Last modified on 5 June 2014, at 11:31

mixen

EnglishEdit

EtymologyEdit

Anglo-Saxon mixen, myxen, from meohx, meox, dung, filth; akin to English mist.

NounEdit

mixen (plural mixens)

  1. A compost heap; a dunghill.
    (Can we find and add a quotation of Chaucer to this entry?)
    (Can we find and add a quotation of Tennyson to this entry?)

Part or all of this entry has been imported from the 1913 edition of Webster’s Dictionary, which is now free of copyright and hence in the public domain. The imported definitions may be significantly out of date, and any more recent senses may be completely missing.


GermanEdit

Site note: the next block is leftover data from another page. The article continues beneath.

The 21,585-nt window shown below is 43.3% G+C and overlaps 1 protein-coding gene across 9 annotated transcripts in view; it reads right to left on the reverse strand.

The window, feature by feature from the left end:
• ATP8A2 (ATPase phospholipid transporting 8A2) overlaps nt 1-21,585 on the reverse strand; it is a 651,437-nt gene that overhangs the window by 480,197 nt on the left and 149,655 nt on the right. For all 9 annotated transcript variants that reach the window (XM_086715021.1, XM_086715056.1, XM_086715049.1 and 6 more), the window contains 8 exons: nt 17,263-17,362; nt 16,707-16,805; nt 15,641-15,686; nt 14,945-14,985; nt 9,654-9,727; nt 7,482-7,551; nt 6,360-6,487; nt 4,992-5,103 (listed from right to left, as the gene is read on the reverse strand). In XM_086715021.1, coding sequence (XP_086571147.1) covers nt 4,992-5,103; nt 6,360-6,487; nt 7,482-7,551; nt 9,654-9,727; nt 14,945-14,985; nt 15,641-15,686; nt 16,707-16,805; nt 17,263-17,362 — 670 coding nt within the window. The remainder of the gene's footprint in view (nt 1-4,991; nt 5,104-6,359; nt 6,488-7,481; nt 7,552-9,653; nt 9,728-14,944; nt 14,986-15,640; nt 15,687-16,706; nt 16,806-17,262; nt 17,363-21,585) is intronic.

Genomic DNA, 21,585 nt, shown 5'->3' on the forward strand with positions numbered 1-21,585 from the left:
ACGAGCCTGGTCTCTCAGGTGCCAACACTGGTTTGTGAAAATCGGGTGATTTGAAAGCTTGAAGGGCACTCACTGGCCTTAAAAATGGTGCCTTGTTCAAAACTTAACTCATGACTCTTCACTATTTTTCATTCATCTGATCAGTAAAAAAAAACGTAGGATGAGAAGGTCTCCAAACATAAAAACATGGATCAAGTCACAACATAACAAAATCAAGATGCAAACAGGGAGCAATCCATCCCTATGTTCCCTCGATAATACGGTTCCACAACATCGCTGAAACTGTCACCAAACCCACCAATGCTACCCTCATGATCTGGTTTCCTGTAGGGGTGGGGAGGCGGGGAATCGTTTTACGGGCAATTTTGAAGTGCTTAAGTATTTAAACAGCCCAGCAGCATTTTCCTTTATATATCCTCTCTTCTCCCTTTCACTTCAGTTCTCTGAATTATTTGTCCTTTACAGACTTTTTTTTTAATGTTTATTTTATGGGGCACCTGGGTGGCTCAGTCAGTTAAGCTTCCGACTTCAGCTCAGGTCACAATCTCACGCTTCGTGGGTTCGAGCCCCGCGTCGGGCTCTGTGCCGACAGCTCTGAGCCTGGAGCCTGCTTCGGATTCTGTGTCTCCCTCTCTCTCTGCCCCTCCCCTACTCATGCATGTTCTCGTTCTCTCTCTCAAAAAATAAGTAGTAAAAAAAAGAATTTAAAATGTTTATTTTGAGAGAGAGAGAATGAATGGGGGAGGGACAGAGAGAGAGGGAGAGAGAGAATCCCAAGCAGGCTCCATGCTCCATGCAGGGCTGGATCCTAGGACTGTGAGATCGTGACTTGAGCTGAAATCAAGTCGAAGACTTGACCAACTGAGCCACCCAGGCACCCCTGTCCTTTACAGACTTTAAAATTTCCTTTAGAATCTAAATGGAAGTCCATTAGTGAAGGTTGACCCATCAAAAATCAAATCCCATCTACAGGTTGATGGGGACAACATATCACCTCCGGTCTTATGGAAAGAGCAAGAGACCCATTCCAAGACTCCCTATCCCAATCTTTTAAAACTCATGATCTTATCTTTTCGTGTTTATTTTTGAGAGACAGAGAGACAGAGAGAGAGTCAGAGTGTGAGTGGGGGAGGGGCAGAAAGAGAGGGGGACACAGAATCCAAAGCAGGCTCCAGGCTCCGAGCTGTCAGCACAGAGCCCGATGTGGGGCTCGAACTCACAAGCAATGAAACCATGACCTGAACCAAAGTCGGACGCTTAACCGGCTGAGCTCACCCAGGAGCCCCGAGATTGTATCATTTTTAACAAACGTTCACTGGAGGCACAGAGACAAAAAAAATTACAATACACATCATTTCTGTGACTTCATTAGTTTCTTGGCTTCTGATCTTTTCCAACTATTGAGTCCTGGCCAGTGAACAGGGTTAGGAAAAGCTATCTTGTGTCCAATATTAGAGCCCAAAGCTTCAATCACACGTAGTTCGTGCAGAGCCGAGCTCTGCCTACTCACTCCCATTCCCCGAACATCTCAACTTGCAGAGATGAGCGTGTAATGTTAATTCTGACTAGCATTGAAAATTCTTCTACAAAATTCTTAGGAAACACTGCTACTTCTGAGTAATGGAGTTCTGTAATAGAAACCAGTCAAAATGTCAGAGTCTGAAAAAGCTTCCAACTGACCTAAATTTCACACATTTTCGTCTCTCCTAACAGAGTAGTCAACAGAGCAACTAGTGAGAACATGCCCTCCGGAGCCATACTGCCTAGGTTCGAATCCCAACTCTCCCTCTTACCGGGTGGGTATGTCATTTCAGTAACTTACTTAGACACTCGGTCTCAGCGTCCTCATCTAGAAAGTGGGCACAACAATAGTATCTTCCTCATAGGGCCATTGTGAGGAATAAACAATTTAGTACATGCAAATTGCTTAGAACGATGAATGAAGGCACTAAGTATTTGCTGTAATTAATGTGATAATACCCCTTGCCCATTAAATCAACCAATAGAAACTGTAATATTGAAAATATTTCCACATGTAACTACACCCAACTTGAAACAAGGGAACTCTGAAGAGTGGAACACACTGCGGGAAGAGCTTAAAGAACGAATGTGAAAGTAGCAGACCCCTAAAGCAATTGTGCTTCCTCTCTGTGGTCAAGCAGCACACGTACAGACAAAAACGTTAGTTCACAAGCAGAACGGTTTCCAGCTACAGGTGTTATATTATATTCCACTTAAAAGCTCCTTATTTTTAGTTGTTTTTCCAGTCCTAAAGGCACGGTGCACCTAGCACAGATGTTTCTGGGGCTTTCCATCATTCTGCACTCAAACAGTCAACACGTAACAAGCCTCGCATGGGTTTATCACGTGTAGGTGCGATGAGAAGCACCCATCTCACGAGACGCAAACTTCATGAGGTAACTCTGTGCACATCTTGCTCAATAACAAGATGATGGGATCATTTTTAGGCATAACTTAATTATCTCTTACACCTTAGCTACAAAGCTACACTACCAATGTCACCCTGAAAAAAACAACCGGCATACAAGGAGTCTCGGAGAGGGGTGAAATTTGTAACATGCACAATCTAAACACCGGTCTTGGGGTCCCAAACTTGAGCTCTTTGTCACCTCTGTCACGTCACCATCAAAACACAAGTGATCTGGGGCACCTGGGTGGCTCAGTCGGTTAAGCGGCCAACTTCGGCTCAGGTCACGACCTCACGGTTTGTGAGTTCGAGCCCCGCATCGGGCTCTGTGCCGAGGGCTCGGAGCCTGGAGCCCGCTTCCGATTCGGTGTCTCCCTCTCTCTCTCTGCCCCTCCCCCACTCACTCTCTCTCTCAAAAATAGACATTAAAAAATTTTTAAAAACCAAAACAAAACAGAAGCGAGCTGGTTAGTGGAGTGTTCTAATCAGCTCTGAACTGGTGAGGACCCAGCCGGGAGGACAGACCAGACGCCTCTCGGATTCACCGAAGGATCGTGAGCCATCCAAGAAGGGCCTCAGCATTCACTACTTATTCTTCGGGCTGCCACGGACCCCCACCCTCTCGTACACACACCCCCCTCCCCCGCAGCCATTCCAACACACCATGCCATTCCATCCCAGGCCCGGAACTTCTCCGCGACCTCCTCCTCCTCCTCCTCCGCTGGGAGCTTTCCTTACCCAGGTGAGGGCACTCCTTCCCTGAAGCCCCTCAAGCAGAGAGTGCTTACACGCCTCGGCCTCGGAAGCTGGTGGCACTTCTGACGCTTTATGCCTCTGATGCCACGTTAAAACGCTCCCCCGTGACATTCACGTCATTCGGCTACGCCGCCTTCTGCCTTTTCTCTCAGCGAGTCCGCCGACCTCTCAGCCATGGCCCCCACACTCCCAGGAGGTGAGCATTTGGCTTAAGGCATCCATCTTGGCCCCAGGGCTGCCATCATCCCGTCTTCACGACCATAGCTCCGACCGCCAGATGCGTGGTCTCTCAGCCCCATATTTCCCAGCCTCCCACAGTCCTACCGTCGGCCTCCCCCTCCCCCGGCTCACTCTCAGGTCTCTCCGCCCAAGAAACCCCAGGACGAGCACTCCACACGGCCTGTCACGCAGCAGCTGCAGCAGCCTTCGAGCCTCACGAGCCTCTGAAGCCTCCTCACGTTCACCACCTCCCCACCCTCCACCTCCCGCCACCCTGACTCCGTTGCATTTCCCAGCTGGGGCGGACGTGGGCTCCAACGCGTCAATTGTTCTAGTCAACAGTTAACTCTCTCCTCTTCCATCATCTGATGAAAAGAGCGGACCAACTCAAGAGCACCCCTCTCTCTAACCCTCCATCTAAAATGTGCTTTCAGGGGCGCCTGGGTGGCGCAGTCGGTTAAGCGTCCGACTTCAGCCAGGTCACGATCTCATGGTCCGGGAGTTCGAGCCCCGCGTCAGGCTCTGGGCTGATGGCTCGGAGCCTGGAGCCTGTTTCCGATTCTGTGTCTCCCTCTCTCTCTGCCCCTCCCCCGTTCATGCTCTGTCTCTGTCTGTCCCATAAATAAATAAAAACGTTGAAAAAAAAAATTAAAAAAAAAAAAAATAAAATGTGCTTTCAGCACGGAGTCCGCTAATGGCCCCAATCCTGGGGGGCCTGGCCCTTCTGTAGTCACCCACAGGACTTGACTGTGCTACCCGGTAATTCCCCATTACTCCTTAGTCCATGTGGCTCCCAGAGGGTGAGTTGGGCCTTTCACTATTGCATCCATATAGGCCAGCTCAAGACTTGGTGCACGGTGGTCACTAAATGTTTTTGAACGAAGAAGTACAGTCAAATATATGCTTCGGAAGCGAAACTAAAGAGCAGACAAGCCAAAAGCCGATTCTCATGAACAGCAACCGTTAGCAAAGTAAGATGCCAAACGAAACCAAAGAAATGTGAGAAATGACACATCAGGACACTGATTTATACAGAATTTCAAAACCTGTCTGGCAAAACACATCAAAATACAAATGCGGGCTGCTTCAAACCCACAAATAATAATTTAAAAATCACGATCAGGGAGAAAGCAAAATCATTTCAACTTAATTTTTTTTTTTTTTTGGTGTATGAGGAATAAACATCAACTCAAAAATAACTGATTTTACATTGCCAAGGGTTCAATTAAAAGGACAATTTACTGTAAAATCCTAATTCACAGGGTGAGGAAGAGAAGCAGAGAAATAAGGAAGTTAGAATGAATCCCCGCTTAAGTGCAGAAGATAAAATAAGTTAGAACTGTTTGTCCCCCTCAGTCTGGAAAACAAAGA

German Wikipedia has articles on:

Wikipedia de

EtymologyEdit

Borrowing from English mix.

PronunciationEdit

  • IPA(key): /ˈmɪksn̩/, /ˈmɪksən/
  • Hyphenation: mi‧xen

VerbEdit

mixen (third-person singular simple present mixt, past tense mixte, past participle gemixt, auxiliary haben)

  1. to mix (to stir two or more substances together)
  2. (mix) to mix (to combine several tracks)

ConjugationEdit

SynonymsEdit

  • (to stir substances): mischen
  • (to combine several music tracks): mischen

External linksEdit